Oracle Solaris software, you must become a root user to start a process
on a port below 1024. For this reason, it is recommended that you use a
port number above or equal to 1024.
Start the servertool: servertool -ORBInitialPort 1050.
Make sure the name server (orbd) port is the same as in the previous
step, for example, -ORBInitialPort 1050. The servertool must be started
on the same port as the name server.
In the servertool command line interface, start the Hello server from
the servertool prompt:
servertool > register -server HelloServer -classpath . -applicationName
The servertool registers the server, assigns it the name
HelloServerApName, and displays its server ID with a listing of all
registered servers.Run the client application from another terminal
window or prompt:
java HelloClient -ORBInitialPort 1050 -ORBInitialHost localhost
For this example, you can omit -ORBInitialHost localhost because the
name server is running on the same host as the Hello client. If the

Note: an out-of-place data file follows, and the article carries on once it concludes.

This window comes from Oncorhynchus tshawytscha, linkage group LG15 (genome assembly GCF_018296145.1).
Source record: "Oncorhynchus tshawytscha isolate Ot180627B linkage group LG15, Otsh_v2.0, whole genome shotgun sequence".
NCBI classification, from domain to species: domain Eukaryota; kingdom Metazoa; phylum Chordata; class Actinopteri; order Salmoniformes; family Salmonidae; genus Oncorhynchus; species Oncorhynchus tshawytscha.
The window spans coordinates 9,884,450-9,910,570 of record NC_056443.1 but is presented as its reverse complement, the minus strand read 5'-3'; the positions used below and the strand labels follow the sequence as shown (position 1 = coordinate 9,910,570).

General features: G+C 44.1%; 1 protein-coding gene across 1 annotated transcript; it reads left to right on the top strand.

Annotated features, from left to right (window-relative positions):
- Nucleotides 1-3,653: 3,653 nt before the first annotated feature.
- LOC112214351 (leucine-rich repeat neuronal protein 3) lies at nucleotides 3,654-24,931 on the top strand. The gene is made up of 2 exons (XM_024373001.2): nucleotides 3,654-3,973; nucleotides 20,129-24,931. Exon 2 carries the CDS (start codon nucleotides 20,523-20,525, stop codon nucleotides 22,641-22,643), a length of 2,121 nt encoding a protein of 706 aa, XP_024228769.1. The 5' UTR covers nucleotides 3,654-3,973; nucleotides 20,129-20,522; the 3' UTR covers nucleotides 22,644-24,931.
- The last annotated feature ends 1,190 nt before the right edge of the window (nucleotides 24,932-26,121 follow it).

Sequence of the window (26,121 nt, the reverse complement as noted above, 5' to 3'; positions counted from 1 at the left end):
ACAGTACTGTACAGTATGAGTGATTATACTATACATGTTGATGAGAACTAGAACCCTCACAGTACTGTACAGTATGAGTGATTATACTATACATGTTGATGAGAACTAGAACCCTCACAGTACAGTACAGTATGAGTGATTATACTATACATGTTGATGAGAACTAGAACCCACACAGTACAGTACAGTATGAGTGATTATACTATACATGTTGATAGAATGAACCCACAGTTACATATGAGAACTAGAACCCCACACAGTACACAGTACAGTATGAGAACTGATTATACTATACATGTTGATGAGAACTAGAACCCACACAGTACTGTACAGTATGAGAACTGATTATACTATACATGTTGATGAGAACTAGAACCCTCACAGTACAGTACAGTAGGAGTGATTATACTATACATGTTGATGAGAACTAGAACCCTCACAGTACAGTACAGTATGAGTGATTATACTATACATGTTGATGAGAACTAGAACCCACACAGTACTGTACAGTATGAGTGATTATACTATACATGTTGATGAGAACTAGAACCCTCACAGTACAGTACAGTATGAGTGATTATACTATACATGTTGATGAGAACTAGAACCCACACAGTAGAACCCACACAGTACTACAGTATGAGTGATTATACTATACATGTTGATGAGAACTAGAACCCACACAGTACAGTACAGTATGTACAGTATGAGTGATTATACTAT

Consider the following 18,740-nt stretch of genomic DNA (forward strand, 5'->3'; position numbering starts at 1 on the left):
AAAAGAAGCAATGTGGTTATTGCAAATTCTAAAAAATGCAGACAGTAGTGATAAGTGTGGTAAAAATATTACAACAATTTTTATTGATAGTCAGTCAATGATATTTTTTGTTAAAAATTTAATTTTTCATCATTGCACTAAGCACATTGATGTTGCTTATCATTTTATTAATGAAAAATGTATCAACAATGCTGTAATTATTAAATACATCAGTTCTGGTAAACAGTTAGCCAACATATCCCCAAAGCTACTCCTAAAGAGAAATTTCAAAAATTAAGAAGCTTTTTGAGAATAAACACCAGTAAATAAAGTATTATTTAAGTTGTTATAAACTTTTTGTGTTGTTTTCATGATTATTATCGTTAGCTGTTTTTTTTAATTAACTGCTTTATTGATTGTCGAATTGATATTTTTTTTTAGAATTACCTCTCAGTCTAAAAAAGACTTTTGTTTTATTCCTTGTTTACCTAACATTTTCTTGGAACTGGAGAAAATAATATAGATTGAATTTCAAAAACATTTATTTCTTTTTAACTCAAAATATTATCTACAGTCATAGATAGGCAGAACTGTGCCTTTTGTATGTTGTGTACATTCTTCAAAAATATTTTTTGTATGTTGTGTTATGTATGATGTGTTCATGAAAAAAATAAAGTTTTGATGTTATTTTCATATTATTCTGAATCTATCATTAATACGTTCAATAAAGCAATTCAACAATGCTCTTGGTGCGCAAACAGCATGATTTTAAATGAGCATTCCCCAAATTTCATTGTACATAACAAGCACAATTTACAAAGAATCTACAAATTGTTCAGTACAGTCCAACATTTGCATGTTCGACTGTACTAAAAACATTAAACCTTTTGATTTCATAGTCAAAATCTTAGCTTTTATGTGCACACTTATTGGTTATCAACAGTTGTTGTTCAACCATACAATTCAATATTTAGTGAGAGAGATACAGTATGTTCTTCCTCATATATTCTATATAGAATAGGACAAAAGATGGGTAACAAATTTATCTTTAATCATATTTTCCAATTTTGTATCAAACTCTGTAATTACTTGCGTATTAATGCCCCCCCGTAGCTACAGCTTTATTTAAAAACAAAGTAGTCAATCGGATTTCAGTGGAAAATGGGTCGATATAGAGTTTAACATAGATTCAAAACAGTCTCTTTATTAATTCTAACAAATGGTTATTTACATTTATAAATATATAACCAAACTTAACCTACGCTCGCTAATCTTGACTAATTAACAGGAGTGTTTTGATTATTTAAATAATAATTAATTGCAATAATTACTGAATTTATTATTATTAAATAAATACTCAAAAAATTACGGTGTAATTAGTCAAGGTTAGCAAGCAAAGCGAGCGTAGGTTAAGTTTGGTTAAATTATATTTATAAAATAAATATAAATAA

name server is running on a different host, then use the
-ORBInitialHost nameserverhost option to specify the host on which the
IDL name server is running.Specify the name server (orbd) port as done
in the previous step, for example, -ORBInitialPort 1050. When you
finish experimenting with the ORBD Server Manager, be sure to shut down
or terminate the name server (orbd) and servertool. To shut down orbd
from am MS-DOS prompt, select the window that is running the server and
enter Ctrl+C to shut it down.
To shut down orbd from an Oracle Solaris shell, find the process, and
terminate with the kill command. The server continues to wait for
invocations until it is explicitly stopped. To shut down the
servertool, type quit and press the Enter key.
· Naming Service at
JDK 8 21 November 2013 orbd